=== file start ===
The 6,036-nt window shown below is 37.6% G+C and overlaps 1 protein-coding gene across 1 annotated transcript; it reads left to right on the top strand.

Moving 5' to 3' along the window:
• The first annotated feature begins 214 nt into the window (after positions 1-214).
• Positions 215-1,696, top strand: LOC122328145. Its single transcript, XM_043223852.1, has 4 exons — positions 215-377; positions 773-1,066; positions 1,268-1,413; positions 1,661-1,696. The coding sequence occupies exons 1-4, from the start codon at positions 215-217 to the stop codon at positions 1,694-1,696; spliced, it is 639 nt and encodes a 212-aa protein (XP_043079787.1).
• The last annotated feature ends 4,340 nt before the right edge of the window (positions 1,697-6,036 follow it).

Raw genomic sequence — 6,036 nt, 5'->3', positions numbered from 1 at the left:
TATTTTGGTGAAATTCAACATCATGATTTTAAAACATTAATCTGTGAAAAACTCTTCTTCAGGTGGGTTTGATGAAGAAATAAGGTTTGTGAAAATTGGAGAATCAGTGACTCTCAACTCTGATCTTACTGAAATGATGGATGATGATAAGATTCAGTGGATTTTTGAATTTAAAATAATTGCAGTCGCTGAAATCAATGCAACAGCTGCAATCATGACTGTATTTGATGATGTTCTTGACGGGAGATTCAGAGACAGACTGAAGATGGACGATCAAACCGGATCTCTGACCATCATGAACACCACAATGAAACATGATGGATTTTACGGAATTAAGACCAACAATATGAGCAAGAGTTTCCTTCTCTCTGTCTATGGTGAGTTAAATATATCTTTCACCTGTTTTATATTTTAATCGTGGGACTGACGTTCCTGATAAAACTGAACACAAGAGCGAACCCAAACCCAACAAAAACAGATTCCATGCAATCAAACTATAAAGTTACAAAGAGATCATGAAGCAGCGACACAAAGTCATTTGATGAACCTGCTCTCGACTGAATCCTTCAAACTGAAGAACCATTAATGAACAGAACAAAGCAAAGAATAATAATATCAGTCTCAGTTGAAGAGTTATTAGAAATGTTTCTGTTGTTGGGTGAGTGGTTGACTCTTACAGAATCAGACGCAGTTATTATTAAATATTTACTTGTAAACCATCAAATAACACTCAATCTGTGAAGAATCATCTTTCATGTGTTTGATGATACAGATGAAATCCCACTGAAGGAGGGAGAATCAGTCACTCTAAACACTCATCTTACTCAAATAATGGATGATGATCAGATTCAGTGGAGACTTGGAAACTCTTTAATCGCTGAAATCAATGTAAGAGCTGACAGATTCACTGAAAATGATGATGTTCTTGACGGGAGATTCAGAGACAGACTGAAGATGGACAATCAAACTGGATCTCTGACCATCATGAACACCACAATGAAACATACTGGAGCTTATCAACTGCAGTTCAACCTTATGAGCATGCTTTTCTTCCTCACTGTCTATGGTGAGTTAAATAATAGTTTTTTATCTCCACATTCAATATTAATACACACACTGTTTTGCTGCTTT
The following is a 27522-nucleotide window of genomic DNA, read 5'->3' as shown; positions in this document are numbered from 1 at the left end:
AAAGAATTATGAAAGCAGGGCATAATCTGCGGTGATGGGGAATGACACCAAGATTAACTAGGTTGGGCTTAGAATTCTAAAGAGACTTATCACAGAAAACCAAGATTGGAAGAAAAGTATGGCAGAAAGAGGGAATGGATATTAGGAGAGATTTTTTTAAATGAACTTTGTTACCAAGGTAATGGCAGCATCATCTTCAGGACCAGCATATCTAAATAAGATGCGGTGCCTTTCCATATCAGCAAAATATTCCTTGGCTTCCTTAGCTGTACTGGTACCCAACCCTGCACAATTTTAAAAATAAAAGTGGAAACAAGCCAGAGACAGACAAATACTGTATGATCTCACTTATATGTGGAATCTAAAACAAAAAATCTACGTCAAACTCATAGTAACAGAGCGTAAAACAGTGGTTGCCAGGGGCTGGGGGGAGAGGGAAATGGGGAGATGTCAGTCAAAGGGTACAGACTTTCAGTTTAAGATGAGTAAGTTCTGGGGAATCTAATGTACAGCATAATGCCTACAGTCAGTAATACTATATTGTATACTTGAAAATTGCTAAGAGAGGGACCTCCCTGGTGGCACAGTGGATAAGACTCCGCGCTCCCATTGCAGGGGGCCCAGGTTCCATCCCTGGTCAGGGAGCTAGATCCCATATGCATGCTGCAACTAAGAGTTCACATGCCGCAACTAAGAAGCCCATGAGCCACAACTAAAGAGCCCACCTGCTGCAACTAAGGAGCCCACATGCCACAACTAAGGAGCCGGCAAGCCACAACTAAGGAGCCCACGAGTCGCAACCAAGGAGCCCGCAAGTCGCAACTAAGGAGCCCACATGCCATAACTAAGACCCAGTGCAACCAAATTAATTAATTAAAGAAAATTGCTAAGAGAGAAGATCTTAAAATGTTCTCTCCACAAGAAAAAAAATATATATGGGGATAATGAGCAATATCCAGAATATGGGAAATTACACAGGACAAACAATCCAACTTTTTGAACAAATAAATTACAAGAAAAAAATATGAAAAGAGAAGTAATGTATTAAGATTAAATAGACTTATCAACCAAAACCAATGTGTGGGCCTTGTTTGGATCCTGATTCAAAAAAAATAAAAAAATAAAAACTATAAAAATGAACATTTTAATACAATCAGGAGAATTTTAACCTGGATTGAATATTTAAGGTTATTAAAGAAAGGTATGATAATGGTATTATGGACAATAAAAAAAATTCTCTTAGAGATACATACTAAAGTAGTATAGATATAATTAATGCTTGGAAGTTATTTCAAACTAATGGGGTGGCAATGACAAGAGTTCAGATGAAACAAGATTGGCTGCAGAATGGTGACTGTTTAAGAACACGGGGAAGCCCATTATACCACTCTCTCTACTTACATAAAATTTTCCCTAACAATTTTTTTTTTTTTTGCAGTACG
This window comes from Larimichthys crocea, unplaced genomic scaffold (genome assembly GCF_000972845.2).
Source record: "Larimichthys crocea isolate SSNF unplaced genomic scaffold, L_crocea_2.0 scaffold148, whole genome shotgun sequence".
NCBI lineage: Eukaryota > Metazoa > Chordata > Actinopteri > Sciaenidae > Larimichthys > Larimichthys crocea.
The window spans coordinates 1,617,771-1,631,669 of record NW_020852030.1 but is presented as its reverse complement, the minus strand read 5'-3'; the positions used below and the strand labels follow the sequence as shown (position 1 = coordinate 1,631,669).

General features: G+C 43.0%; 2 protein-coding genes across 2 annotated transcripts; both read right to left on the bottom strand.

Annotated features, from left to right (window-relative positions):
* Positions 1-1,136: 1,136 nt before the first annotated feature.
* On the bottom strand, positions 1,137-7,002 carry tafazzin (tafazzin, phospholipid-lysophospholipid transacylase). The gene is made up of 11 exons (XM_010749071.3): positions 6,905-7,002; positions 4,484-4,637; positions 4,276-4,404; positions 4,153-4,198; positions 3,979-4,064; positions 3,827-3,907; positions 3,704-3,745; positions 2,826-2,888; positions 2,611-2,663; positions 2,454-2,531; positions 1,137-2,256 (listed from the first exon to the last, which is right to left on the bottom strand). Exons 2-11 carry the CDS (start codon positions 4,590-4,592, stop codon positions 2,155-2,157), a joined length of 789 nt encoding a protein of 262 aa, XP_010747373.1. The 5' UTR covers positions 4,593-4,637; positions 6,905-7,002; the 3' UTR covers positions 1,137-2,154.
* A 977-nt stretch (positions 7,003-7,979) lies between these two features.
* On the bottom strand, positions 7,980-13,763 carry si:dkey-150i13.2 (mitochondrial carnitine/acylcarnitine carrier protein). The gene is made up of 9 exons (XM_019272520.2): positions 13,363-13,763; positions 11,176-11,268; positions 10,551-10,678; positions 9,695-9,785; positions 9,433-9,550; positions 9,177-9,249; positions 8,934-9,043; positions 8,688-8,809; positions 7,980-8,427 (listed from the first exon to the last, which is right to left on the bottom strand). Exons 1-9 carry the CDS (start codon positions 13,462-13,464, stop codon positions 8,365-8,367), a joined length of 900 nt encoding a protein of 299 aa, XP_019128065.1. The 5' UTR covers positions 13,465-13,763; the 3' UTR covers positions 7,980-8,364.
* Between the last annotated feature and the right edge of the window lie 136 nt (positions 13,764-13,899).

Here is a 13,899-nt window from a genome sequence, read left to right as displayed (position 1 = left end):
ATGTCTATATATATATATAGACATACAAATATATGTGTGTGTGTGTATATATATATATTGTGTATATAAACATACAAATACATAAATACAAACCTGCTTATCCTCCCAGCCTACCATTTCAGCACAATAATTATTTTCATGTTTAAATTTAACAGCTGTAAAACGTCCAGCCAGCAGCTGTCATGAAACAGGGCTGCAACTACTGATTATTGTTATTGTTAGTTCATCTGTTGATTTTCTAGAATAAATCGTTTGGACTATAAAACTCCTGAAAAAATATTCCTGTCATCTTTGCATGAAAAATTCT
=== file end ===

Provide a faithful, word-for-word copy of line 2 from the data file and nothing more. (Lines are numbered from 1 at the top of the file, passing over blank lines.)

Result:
Moving 5' to 3' along the window: